Rajnideep Sandhu has a unique way of dealing with squint of eye in newborn. She says, “It happens. You just have to keep one thing in mind that don’t let your baby see straight. Let the baby see more sideways and blink again and again or change the direction for another view. Good luck!”
So to say, don’t worry too much about your newborn’s squint eyes. Remember, most of the time this condition will straighten out by maximum six months of age without treatment. Here’s to your baby’s beautiful baby blues!
Lastly, we extend our thanks to the below mentioned SOS Moms as well for helping Mahek overcome her distress.
Shweta Srivastava, Vinu Gowtham Rao, Shipra Chaubey, Reema Monga Verma, Shilpi Saha, Paulami Shome Roy, Surbhi Sharma, Neetu Vishal Sharda, Robe Samarth Gaonkar, S Hashim Ali Khan, Rajni Kashvi Jaiswal, Asma Kapoor, Pooja Mishra, Grace Dcruz, Shraddha Upadhyay Desai, Naga Deepthi Vedagiri, Vidya Patel, Kamal Mahi, Madhusmita Mishra, Kiran Bobade Chatur, Ramya Shree, Vibha Sharrma, Vividha Aggarwal, Wenencia Savio Fernandes, Ritu Bhargava Sud
Mahima Verma expressed her concern about her little one year old angel who initially started enjoying juice in her sipper but now refuses to drink water and wants juice instead, all the time. She wants to know if juice is good for her at this age.
We put forward this issue for our SOS mom community to weigh in and are glad to have received a list of tips and advice to help mommy Mahima overcome her problem.
FirstCry says: Toddlers tend to over-consume fruit juices simply because they are sweet in taste. While juices are known to be beneficial for health, they can also be harmful if over-consumed. According to the AAP(American Academy of Pediatrics), the quantity of juice that an infant, 6 to 12 months, can consume is 120ml to 170ml. Toddlers and Preschoolers aged 1 to 6 years also, shouldn’t consume more than 170 ml per day.
Moreover, juices should be offered to kids in a cup and not a bottle. Prolonged exposure of teeth to the sugar in juices may lead to tooth decay or a cavity, says mom Sindhu Anand and Nimisha Sinha.
Avantika Gidh writes that too much fruit juice may also lead to diarrhoea, so mums need to be careful with the quantity.
A few tips to increase your baby’s water intake over juice are:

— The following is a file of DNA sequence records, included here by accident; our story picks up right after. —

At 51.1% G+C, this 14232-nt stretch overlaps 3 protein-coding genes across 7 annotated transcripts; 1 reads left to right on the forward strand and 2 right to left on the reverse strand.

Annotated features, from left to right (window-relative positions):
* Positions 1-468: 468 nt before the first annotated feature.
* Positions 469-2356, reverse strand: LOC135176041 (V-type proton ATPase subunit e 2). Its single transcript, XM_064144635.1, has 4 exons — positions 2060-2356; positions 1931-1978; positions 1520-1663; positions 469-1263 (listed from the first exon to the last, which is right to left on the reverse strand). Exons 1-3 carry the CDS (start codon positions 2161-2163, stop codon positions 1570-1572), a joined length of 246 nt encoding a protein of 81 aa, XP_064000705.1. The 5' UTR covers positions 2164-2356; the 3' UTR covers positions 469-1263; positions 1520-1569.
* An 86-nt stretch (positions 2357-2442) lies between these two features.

- Dilute the juice with water and gradually increase the water ratio to the juice ratio.
- Add Glucon D or ORS to water to give it a flavour. You can also boil the water with some cumin seeds (jeera), it changes the color and flavor of water and enhances the quality of voice.
If none of the above works, then you’ve got to make water drinking a fun activity for your toddler ;). Encourage her to have a competition of finishing water first with you. Or, simply buy her a special new cup, give her company in drinking water and say “Cheers!” before starting, says mom Poonam Ganesh.
We thank all the Mommies of our community for sparing their precious time to give their valuable responses:
Sarah Singh, Annanya Jha, Poonam Ganesh, Yogita Chand, Sakshi Abbey Bhatnagar, Sona Rohilla, Mahira Patel, Avantika Gidh, Janki Shah, Sudha Thavamaniraja, Kam La, Smriti Sharma, Sindu Anand, Sultana Parween, Lipsy Pattnayak, Shruti Gulati Rathore, Sudeshna Patnaik, Akanksha Malhotra Maggo, Madhumita Kar Gupta, Nimisha Sinha, Vidita Tayal
Aspecial mention to Subir Ranjan Das, a father.
Sana Khowaja wrote to us about a concern she has for her 4 month old baby boy. She says that she uses diapers 24×7 and would like to know if this is harmful to her baby. She is concerned for her baby’s health and has asked for some advice.
We asked our community of moms what they thought about this issue and have compiled their replies below.
When your child is very young, a lot of parents like using disposable diapers because of the convenience. This can not only be expensive for you but is also harmful to the environment.
There are also harmful chemicals present in diapers and some of these can be absorbed through your child’s delicate skin and can also cause rashes and allergies, so make sure you are using a good quality brand of disposable diaper.
Changing over to cloth diapers might be a better way to make a healthier choice for both, your baby and the environment. Organic cloth diapers are expensive, but they come with microfiber inserts and fit all sizes.
Using disposables 24×7 can also make it more difficult to potty train your child. It might be a good idea to use diapers only at night, when you want to get an uninterrupted sleep, or when going out, or if it is rainy or too cold, or if an older child is unwell and may wet the bed.
You can also use a Quick Dry bed protector along with the cloth diaper. During the day you could lay the baby on this mat without a diaper, because the mat soaks wetness and keeps the baby dry. It will also give your baby’s skin some breathing time. At night, apply coconut oil or Himalaya rash cream to avoid rashes.